Soybean Yield Increase: Lower Planting Rate Plus a Proven Seed Treatment, Study says – DTN

    Soybean harvest. ©Debra L Ferguson

    A new study from the University of Wisconsin holds some good news for soybean growers facing tight margins in 2017. 

    The research, led by Extension agronomist Shawn Conley and Ph. D student Adam Gaspar, shows that Midwest growers have the best chance to make a profit (and the lowest risk to lose money) when they lower seeding populations to between 103,000 and 112,000 seeds/acre, thanks to a bump from certain seed treatments. The effect was consistent across a number of grain price scenarios, from $8 beans to $14 beans.

    The treatments Conley and Gaspar tested were a standard base insecticide and fungicide combination, found on most soybean seeds, as well as ILeVO, a new seed-applied treatment from Bayer Crop Science that targets sudden death syndrome and soybean cyst nematode.

    Even if growers only drop their (treated) seeding rates to 140,000 seeds per acre, their chances of profitability remain significantly higher than when planting 160,000 seeds/acre or higher.


    The study included soybean plots from 2015 to 2016, mostly in Wisconsin but also Indiana, Iowa, Michigan and Ontario, across both 30- and 15-inch row spacing, for a total of 26 site-years-worth of data. The researchers compared soybeans planted with no treatments, soybeans with just the base seed treatment and soybeans with the base seed treatment plus ILeVO.

    As expected, ILeVO performed best in environments where SDS was a significant problem, Conley said. In plots with SDS symptoms in Wisconsin, it offered an average yield bump of 4.6 bushels per acre (6.4%) over the untreated control and 3.8 bpa (5.3%) over the base seed treatment.

    Across all the states and environments, ILeVO-treated soybeans still yielded an average of 5.3% over untreated beans.

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    The base seed treatment, which included a number of fungicides, as well as clothianidin (Poncho), a neonicotinoid insecticide, also showed a small, but significant, yield bump over the untreated controls.

    In the Wisconsin sites, across a range of disease pressure, the base seed treatment yielded an average of 2.2 bpa (3.1%) over the untreated control.

    That yield response somewhat contradicts an EPA study showing no economic benefit to neonicotinoid insecticide treatments for soybean growers. Some or much of the yield bump could come from the fungicides in the seed treatment, as neonicotinoids are often used in areas where their target pests aren’t occurring, Conley noted. However, previous studies conducted over the past five years have also shown consistent yield and economic benefits to neonicotinoid seed treatments in Wisconsin, he added.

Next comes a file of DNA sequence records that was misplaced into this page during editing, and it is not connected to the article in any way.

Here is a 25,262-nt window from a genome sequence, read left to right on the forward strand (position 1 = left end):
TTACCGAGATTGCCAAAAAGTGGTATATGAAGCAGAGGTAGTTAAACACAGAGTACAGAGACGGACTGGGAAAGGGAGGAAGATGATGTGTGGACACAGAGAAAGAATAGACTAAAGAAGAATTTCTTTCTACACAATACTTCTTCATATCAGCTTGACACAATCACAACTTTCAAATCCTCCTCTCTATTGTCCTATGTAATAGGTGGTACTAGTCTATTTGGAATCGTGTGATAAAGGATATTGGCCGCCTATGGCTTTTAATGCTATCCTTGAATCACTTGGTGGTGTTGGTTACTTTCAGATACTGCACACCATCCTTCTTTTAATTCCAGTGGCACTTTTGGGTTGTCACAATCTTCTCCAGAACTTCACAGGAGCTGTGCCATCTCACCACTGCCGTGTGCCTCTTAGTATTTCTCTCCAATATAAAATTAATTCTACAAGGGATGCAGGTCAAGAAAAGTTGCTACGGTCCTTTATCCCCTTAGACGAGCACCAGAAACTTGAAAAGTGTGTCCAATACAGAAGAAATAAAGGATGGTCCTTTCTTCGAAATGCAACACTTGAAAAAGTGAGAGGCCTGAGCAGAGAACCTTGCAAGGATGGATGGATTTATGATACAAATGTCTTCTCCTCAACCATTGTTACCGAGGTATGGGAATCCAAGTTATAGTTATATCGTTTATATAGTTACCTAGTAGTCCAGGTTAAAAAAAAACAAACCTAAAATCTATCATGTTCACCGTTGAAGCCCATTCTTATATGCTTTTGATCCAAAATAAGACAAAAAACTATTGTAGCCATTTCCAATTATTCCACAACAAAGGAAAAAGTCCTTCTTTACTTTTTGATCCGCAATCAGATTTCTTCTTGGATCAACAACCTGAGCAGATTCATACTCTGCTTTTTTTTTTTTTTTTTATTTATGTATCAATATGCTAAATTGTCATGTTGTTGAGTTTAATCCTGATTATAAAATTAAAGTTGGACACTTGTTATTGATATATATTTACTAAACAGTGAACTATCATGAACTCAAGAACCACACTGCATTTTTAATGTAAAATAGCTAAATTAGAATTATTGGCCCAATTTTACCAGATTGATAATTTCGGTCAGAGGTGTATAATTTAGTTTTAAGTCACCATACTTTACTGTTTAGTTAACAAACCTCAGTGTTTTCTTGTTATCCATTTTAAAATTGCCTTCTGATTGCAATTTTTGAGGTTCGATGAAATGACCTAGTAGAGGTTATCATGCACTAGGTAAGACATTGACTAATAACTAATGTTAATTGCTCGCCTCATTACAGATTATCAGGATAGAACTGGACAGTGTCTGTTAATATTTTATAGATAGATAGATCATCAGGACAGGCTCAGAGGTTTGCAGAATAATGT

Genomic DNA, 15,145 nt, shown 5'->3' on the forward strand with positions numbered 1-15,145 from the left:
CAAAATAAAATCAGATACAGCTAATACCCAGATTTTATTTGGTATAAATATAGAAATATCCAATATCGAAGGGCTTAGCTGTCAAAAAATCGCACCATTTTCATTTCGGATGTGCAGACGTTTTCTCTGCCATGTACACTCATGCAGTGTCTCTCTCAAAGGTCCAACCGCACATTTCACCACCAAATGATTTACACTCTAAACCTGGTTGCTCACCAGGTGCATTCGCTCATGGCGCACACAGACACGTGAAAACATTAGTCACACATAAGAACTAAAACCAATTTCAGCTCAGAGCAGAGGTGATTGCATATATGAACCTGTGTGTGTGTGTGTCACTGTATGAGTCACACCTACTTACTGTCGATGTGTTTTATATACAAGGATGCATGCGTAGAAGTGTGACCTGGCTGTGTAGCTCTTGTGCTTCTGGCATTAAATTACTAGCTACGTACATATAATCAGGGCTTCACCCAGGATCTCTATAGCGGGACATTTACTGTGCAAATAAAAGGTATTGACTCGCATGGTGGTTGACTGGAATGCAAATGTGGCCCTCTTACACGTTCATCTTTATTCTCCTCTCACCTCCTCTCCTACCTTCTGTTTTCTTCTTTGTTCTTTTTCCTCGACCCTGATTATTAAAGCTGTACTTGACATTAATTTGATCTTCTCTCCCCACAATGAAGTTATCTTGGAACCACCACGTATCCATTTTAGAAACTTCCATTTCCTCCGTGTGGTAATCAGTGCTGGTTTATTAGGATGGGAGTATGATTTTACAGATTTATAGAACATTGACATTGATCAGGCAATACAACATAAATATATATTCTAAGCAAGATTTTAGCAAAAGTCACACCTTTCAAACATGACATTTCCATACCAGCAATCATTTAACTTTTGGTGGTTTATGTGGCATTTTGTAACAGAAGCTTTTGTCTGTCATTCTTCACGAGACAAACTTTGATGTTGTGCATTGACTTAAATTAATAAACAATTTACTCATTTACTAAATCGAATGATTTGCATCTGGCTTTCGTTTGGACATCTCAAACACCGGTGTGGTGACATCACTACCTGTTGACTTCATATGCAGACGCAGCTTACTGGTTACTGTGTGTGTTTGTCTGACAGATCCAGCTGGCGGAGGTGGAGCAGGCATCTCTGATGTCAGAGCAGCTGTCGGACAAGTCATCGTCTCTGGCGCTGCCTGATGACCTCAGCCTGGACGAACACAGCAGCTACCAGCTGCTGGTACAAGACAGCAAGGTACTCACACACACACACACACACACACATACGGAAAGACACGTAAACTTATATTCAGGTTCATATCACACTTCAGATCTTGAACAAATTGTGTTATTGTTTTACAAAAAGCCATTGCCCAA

Conley and Gaspar crunched the profitability numbers in his study under a range of economic scenarios, including $8 soybeans, $11 soybeans, and $14 soybeans.

    In the $8 scenario, growers had a 99% chance of profitability planting beans treated with ILeVO and the base seed treatment at just 103,200 seeds/acre. The likelihood of profitability slipped to 87% at 140,000 seeds/acre. Likewise, growers who used just the base seed treatment had a 97% chance of profitability at 103,200 seeds/acre, and 70% at 140,000 seeds/acre.

    In contrast, growers using untreated seed would have to push populations to 120,000 seeds/acre to reach a 99% chance of profitability.

    That trend continued in the $11 scenario, where ILeVO plus the base seed treatment resulted in a 99% chance of profitability at 112,000 seeds/acre, which dropped only slightly to 98% at 140 seeds/acre. The base seed treatment resulted in a 96% chance of profitability at 112,000 seeds/acre and an 85% chance at 140,000 seeds/acre. (Untreated seed in this scenario still required 120,000 seeds/acre to hit 99%.)

    For Conley, the take-away for soybean growers is that tools for profitability are available to growers, even in a low-price commodity scenario.

    “I’m encouraging growers in the Midwest to buy a bag an acre, or 140,000 seeds/acre,” he said. “And then — if you have a prescription planter — steal from the good areas, say 20,000 seeds/acre, and put some of that seed in the bad areas, such as droughty parts of the field. That’s a quick and dirty way of doing prescription seeding rate based on what our data is showing.”

    Keep your disease history in mind, as you go, he added. “If you have a history of SDS, I would consider using ILeVO, even at $8 beans, and drop your seeding rate at least to 140,000 or 130,000 seeds/acre.”

    See the study results here:….

    Emily Unglesbee can be reached at

    Follow Emily Unglesbee on Twitter @Emily_Unglesbee.

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